Hope Floats … Temporarily

Hope sometimes gets a bad rap in self-development circles.

Our culture is way too heavily influenced by parental programming, cautioning us not to get our hopes up.

I think that hope is an essential prerequisite for all new business creators.

Despair, disbelief, discouragement and pessimism are all antonyms for hope. Could you even consider starting a new business from that mindset? I know I couldn’t.

Childhood is what you spend the rest of your life trying to overcome. That’s what momma always says. She says that beginnings are scary, endings are usually sad, but it’s the middle that counts the most. Try to remember that when you find yourself at a new beginning. Just give hope a chance to float up. And it will… Sandra Bullock as Birdee Pruitt in the movie Hope Floats.

How glorious it would have been to have such an encouraging mom.

Her momma knew that hope provides a necessary lift of positive expectancy.

Hope is the glue that bonds ideas to action.

Hope is the bridge between authenticity and prosperity. In the early days of new business development there is little else to hold onto when actual results are scarce.

Yet you’ll starve if hope is the only staple in your encouragement diet. Hope by nature is fleeting and provides only temporary sustenance. At some point you must act in order to experience actual, not just imagined, movement.

Yes hope floats! Hope works because it stimulates our original inspiration. This gift is our natural desire of authentic expression within.

But inspiration must be harnessed within a certain period of time, before your “realistic” mind, begins over-thinking your lack of results and your dominant thought becomes self-doubt.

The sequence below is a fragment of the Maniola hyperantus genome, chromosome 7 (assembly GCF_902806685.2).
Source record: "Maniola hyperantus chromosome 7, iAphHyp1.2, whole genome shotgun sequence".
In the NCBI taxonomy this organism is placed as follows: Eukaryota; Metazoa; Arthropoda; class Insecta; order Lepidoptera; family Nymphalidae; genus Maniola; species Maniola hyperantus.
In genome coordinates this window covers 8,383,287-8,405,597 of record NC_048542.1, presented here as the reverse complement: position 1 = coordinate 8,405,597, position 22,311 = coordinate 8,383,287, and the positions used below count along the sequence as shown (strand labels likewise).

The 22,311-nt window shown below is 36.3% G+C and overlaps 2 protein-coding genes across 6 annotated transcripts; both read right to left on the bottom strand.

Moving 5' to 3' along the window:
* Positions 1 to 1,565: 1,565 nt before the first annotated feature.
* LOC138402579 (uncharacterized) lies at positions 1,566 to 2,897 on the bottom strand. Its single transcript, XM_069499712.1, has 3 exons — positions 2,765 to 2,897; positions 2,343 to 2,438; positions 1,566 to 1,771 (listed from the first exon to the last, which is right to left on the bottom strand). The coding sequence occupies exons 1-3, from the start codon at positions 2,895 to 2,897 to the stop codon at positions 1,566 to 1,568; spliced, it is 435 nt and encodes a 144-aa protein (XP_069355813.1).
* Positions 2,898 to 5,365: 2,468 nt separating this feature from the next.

In my career and new business development coaching, this realization is missing for those folks who always feel as though they have too many interests to select one idea.

So they remain suffering within the safety of an endless loop of temporary inspiration and non-action, while hoping that the next idea will have enough lift to be their one true calling.

I’ve also seen this fruitless cycle perpetuated by long time self-help book readers, who mistake end of the book anxiety as the tension-relieving call to get lost within the next book.

But that anxiety is really your call to action. End-of-the-book anxiety is the same anxiety that calls you when your hope is about to expire. Right there, at that point of raw potential, you must act. It’s the only way to get what you want.

Everything in your mind and body is screaming run but right then only a charge will work.

It reminds me of this inspirational clip from the movie Gettysburg where Joshua Chamberlin lead the charge of the 20th Maine Volunteer Infantry Regiment.

Hope is wasted if it doesn’t lead to action. Action leads to gems of original realization and these enlightening treasures are only granted to those who act.